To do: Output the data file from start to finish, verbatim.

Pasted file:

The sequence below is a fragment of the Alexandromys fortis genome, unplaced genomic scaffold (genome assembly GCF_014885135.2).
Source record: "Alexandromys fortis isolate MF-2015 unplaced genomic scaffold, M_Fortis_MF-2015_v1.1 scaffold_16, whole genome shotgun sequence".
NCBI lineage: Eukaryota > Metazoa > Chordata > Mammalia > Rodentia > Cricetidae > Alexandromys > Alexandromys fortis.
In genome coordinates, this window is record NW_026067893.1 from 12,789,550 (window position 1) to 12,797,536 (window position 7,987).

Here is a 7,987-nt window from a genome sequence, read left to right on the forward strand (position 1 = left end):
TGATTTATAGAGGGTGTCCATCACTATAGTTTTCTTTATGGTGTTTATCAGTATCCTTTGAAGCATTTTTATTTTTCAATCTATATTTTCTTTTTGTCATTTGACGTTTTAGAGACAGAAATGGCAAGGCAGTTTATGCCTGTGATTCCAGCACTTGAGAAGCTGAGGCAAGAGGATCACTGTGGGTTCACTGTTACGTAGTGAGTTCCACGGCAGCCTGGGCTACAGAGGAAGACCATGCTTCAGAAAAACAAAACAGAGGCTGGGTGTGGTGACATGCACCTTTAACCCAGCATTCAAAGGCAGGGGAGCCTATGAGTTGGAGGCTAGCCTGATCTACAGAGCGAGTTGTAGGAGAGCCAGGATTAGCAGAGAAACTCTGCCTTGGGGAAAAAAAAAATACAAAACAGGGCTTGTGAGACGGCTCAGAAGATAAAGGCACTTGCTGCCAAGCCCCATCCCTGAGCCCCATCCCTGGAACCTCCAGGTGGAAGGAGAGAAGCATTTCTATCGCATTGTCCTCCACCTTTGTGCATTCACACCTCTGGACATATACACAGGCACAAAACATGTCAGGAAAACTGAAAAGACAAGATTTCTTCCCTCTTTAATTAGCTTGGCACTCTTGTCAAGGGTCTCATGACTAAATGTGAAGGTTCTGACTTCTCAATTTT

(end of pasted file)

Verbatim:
The sequence below is a fragment of the Alexandromys fortis genome, unplaced genomic scaffold (genome assembly GCF_014885135.2).
Source record: "Alexandromys fortis isolate MF-2015 unplaced genomic scaffold, M_Fortis_MF-2015_v1.1 scaffold_16, whole genome shotgun sequence".
NCBI lineage: Eukaryota > Metazoa > Chordata > Mammalia > Rodentia > Cricetidae > Alexandromys > Alexandromys fortis.
In genome coordinates, this window is record NW_026067893.1 from 12,789,550 (window position 1) to 12,797,536 (window position 7,987).

Here is a 7,987-nt window from a genome sequence, read left to right on the forward strand (position 1 = left end):
TGATTTATAGAGGGTGTCCATCACTATAGTTTTCTTTATGGTGTTTATCAGTATCCTTTGAAGCATTTTTATTTTTCAATCTATATTTTCTTTTTGTCATTTGACGTTTTAGAGACAGAAATGGCAAGGCAGTTTATGCCTGTGATTCCAGCACTTGAGAAGCTGAGGCAAGAGGATCACTGTGGGTTCACTGTTACGTAGTGAGTTCCACGGCAGCCTGGGCTACAGAGGAAGACCATGCTTCAGAAAAACAAAACAGAGGCTGGGTGTGGTGACATGCACCTTTAACCCAGCATTCAAAGGCAGGGGAGCCTATGAGTTGGAGGCTAGCCTGATCTACAGAGCGAGTTGTAGGAGAGCCAGGATTAGCAGAGAAACTCTGCCTTGGGGAAAAAAAAAATACAAAACAGGGCTTGTGAGACGGCTCAGAAGATAAAGGCACTTGCTGCCAAGCCCCATCCCTGAGCCCCATCCCTGGAACCTCCAGGTGGAAGGAGAGAAGCATTTCTATCGCATTGTCCTCCACCTTTGTGCATTCACACCTCTGGACATATACACAGGCACAAAACATGTCAGGAAAACTGAAAAGACAAGATTTCTTCCCTCTTTAATTAGCTTGGCACTCTTGTCAAGGGTCTCATGACTAAATGTGAAGGTTCTGACTTCTCAATTTT